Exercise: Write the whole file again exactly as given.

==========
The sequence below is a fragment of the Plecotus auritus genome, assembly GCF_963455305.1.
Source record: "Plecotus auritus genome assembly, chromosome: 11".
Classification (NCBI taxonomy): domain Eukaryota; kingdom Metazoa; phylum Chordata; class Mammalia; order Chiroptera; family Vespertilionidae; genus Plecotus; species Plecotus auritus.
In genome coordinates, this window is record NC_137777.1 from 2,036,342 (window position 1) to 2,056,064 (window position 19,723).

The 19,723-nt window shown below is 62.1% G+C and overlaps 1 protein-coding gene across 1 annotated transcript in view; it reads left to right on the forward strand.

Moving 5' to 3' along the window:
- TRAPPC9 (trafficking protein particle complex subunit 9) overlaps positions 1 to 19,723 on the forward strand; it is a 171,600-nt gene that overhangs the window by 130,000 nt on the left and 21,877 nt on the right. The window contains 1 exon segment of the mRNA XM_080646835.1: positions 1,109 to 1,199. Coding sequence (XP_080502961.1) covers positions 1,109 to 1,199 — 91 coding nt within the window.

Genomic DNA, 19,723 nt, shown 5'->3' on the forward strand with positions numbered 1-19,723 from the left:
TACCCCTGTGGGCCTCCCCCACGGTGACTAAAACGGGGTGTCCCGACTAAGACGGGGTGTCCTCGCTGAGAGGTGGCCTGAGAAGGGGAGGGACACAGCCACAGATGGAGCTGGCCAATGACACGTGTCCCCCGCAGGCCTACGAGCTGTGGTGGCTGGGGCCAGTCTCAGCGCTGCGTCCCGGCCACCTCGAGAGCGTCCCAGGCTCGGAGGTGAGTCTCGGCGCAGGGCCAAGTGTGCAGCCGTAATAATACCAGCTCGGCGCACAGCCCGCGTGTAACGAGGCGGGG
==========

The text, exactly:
The sequence below is a fragment of the Plecotus auritus genome, assembly GCF_963455305.1.
Source record: "Plecotus auritus genome assembly, chromosome: 11".
Classification (NCBI taxonomy): domain Eukaryota; kingdom Metazoa; phylum Chordata; class Mammalia; order Chiroptera; family Vespertilionidae; genus Plecotus; species Plecotus auritus.
In genome coordinates, this window is record NC_137777.1 from 2,036,342 (window position 1) to 2,056,064 (window position 19,723).

The 19,723-nt window shown below is 62.1% G+C and overlaps 1 protein-coding gene across 1 annotated transcript in view; it reads left to right on the forward strand.

Moving 5' to 3' along the window:
- TRAPPC9 (trafficking protein particle complex subunit 9) overlaps positions 1 to 19,723 on the forward strand; it is a 171,600-nt gene that overhangs the window by 130,000 nt on the left and 21,877 nt on the right. The window contains 1 exon segment of the mRNA XM_080646835.1: positions 1,109 to 1,199. Coding sequence (XP_080502961.1) covers positions 1,109 to 1,199 — 91 coding nt within the window.

Genomic DNA, 19,723 nt, shown 5'->3' on the forward strand with positions numbered 1-19,723 from the left:
TACCCCTGTGGGCCTCCCCCACGGTGACTAAAACGGGGTGTCCCGACTAAGACGGGGTGTCCTCGCTGAGAGGTGGCCTGAGAAGGGGAGGGACACAGCCACAGATGGAGCTGGCCAATGACACGTGTCCCCCGCAGGCCTACGAGCTGTGGTGGCTGGGGCCAGTCTCAGCGCTGCGTCCCGGCCACCTCGAGAGCGTCCCAGGCTCGGAGGTGAGTCTCGGCGCAGGGCCAAGTGTGCAGCCGTAATAATACCAGCTCGGCGCACAGCCCGCGTGTAACGAGGCGGGG